So if, (the horror), you’re using an old torch you have to light manually, or even if you have the very respected TS4000 torch from Bernzomatic, I think the Quickfire is a great buy. It feels natural and easy to control in your hand, and it is definitely a lot more ergonomic than hanging on to a tank as you do with most other torches. If the efficiency claims hold up, the torch could pay for itself in time savings (unless of course you’re paid by the hour, in which case you may want to try soldering with your lighter).

If you’re not proficient with torches, check out the Bernzomatic Torch safety tips. The Bernzomatic Quickfire Torch (BZ9400) is available in most major home centers with a Manufacturer’s Suggested Retail Price of $69.99 and $7.47 MSRP for the gas cylinder. You can also get them in a kit together, model BZ9400QFKC.

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About Marc Lyman

Marc grew up under a brave single mom who "encouraged" home improvement on the family home. Early toddler gifts included a tool set, and even a cordless Bosch drill when cordless drills first came out. In grade school (give or take a few years), Marc's mom said, "We need to cut down some trees. . . . here's a chainsaw." A father figure also involved Marc in many home improvement projects, including a summer of home remodeling in Palo Alto, CA. Toss in some Obsessive Compulsive personality traits researching everything home improvement related. The end result: a genetically pre-disposed, socially sculpted home improvement machine! For his complete profile, please visit our About page. Really, it's worth it.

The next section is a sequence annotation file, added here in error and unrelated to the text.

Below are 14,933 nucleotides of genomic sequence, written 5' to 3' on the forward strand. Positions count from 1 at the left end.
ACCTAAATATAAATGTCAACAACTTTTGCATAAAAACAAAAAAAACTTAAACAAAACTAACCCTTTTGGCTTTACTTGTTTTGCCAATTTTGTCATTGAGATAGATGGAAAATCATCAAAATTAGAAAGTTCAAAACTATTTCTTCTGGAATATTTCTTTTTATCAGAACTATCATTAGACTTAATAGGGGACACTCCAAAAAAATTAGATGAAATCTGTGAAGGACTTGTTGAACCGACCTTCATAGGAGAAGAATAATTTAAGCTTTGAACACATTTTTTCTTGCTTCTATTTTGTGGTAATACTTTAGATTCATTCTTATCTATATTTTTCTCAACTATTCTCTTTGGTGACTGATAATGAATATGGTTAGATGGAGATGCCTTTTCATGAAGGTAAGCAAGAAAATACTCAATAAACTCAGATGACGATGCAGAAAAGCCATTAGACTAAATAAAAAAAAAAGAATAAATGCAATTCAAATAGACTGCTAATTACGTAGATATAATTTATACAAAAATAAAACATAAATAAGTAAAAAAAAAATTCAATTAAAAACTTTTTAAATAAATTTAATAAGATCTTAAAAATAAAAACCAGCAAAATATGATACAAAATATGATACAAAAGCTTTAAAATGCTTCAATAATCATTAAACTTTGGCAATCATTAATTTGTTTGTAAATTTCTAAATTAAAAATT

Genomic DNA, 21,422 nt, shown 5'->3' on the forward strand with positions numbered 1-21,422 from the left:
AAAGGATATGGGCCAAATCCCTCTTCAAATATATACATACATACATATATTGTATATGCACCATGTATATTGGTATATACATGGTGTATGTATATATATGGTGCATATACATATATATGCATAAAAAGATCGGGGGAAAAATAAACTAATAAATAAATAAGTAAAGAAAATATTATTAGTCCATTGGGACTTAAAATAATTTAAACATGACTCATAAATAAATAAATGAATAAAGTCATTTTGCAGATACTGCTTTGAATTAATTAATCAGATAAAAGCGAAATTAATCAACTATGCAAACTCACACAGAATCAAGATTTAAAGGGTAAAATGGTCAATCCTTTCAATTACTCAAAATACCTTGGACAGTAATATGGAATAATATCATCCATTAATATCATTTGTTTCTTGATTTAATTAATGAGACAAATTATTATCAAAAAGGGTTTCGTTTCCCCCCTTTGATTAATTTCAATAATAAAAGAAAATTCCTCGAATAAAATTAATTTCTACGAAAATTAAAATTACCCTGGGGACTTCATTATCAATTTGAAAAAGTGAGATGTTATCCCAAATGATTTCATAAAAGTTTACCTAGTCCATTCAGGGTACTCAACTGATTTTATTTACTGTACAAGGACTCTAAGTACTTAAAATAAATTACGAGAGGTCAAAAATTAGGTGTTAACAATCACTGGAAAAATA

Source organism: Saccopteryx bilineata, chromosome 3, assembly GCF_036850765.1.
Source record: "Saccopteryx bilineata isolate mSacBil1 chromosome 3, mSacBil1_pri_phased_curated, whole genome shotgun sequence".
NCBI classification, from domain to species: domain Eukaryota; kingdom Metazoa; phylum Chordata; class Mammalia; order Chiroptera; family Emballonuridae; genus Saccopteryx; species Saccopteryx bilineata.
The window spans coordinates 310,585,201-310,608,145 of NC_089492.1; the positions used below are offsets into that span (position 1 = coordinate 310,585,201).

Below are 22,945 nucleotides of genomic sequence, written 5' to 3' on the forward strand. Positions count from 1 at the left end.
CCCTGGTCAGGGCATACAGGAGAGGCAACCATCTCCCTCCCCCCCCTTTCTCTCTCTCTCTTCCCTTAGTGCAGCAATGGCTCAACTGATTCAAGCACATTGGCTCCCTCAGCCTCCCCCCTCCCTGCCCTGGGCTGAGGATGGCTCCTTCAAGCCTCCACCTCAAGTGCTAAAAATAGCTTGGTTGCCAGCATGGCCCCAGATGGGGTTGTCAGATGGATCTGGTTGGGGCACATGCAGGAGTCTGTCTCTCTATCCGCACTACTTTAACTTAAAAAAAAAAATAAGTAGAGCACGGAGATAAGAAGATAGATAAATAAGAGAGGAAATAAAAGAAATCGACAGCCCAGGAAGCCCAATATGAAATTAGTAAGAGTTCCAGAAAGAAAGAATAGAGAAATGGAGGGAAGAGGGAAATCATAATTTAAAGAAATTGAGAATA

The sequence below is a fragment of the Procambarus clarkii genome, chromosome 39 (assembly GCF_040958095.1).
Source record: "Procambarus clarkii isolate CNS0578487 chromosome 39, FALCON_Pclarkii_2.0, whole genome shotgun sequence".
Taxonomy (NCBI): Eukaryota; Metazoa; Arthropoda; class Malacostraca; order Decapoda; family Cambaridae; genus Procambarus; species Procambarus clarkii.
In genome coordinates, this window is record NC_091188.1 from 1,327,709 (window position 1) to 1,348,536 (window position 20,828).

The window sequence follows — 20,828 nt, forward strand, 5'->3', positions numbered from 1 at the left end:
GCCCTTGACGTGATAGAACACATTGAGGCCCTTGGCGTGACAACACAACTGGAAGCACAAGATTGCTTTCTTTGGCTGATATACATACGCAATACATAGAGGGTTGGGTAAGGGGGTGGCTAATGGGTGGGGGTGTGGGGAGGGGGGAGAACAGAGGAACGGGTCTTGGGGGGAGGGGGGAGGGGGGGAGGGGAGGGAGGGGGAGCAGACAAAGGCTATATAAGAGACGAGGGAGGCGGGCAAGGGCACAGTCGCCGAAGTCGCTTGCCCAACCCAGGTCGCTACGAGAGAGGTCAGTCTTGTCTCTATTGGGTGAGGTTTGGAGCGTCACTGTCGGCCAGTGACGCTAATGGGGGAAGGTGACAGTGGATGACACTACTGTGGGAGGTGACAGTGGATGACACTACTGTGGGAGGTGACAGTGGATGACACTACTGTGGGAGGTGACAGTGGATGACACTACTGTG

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6 thoughts on “Bernzomatic Quickfire Torch Review, It’s Hot”

  1. Seems like this item has been discontinued. I did a search on Benzomatic site and nothing comes up. It sounds like a great item. It is unfortunate if they discontinued.

    If I buy this item, will ever be able to find gas canisters for it?

    • Hi Narayana. . . We couldn’t find the Quickfire anymore either, and we did find several references from people mentioning it being discontinued (as well as the gas cylinders no longer being available). We like this product, but it looks like its biggest weakness was in the non-standard gas tank format.

  2. So what will you do when you run out of gas and can longer buy the specialized tanks that get discountinued. Like the Benzematic powercell torch. Another great torch I got in 2009 but they discountined the tanks.

    • Thanks for the comment RH. It’s a good point and definitely something to be aware of anytime you go with a product that has relatively specialized expendables.